Tom Clarke is a former Local Govt advisor and management consultant who has run his family’s farming business in Cambridgeshire since 2009. 

Modern British farming is far from the ‘Old MacDonald’ and ‘get orf moi laand’ stereotypes. Brexit heralds the potential restructuring of a sector which underpins the £108 billion food and drink manufacturing industry (our largest) and provides 3.9 million jobs.

For the past 40 years, this most basic of our industries has been exempt from political debate. Whatever Government was elected, and however people voted, farming was under the control of the EU’s Common Agricultural Policy or ‘CAP’. Today that CAP makes our countryside look and work the way it does, much more so than the free market.  But the British people, and the political parties, have had little or no input into this, and farmers haven’t had to make their case.

Farmers generally produce bulk global commodities (milk, wheat, sugar, barley etc) over which they have no pricing power – they are in a weak economic position. They are at the mercy of their suppliers, too. The large chemical companies and machinery manufacturers quickly crank up their prices after a good harvest, eliminating the farmer’s bonus. Furthermore, a seed put in the ground will not result in revenue for between one and two years afterwards. A lot of weather can occur around the globe in that time – which is why unregulated agricultural markets are so volatile. Prices can double or halve on an almost quarterly basis. There are 140,000 farming business in the UK and 90 per cent of these are family-owned – not necessarily the most nimble or deep-pocketed of enterprises.

The EU’s response was to spend £3 billion on UK farmers, paying 75 per cent of this directly into our pockets, with 20 per cent channelled to environmental schemes and ‘worthy’ projects. A mere five per cent of this sum is spent on investment to make the industry more competitive and productive. In return, relatively few farmers have gone bust, but they have to put up with petty-fogging bureaucracy, perverse incentives and the EU’s unscientific restrictions on new technology and techniques. UK agricultural productivity has largely flat-lined since 1990.

Is farming just another state-subsidised industry ripe for liberalisation, or is the strategic value of our food supply and the look of our countryside more deeply woven into our national equation?

What is the Conservative approach to this? We haven’t had to think of our own national food and countryside policy for over 40 years – and the world is a very different place now.  Whatever the outcome I believe farmers have to begin a conversation with the voters, and politicians – and the first thing we need to do is challenge the old stereotypes by putting forward three new ways for the general public to view farming.

1) Farmers are national security operatives

What is food security? The UK produces 61 per cent of our own food, down from 75 per cent in the 1980s. Put basically, of your three meals a day we grow your breakfast and lunch, but you have to import your dinner. If we hadn’t imported any food this year the NFU calculates that we’d have run out on August 9th.  Increasingly farms also grow energy crops and support solar and wind generation – so we have a role in energy security too. Of course we’ll never be self-sufficient in things like bananas, nor should we try, but to be secure our food exports should at least be able to cover our food imports.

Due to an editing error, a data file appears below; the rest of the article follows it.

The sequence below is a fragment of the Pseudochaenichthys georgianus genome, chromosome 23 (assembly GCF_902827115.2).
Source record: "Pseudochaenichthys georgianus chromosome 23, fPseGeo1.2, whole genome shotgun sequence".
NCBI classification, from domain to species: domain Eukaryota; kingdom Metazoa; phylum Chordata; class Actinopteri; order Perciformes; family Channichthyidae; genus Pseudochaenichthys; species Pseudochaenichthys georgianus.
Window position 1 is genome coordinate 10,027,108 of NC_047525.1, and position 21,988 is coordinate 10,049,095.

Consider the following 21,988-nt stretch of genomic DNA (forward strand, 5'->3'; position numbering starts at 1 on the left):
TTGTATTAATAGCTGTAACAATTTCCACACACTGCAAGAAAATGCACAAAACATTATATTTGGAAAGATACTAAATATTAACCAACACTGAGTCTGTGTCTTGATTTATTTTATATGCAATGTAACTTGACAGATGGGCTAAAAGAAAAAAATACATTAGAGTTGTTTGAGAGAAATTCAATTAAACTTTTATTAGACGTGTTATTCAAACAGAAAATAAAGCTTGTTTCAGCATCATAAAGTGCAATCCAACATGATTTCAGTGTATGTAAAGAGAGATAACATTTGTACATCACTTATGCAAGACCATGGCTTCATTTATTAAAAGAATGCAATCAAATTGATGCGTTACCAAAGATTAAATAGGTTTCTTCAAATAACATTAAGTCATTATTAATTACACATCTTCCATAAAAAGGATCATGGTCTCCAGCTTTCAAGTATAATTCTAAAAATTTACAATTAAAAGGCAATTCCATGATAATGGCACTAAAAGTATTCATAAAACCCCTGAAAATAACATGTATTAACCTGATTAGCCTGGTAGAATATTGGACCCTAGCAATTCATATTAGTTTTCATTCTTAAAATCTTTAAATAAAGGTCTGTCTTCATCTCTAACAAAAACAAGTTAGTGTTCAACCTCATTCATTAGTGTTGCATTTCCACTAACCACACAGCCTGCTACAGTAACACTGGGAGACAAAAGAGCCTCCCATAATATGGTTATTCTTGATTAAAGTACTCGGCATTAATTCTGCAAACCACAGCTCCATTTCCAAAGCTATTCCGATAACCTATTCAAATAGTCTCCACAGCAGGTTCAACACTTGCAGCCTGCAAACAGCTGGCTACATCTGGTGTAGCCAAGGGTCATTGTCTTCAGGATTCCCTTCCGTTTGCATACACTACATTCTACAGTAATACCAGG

2) Farmers are high-tech, world class exporters

Post-Brexit Britain is going to have to pay its way in the world. We can’t afford to leave any stone unturned so – for any International Trade or Brexit Secretaries prepared to sacrifice farmers on the altar of financial services or Nissan – it is worth emphasising the export potential of our largest manufacturing industry. Vast swathes of growers – particularly of fruit and veg – use top end science and business practice to produce world class, competitive products without ever having relied on CAP payments to make ends meet. The challenge is to spread that entrepreneurial knack to the benefit of our balance of payments, not undermine it. A greater focus on agricultural productivity could reap huge benefits.

To win new friends and influence, the UK should consider joining the Cairns Group. 20+ countries including Canada, Argentina and Australia who try to negotiate on world agriculture as one and work towards lower global tariffs, export subsidies and domestic support.

3) Farmers are environmental engineers

While farming dominates the countryside, and makes it look the way it does, other things do happen there. The farmed environment sets the stage for leisure pursuits, wildlife habitats and floodwater management. Even with a subsidy, many small farms rely on second sources of income, sweat machinery that has lasted generations, or eke out grazing on marginal land. Meanwhile, their work supplying environmental benefits such as drinking water, flood protection and biodiversity goes largely unrewarded. In this clear example of market failure there is an opportunity to refocus taxpayer support to these common goods in place of less productive or outmoded agriculture.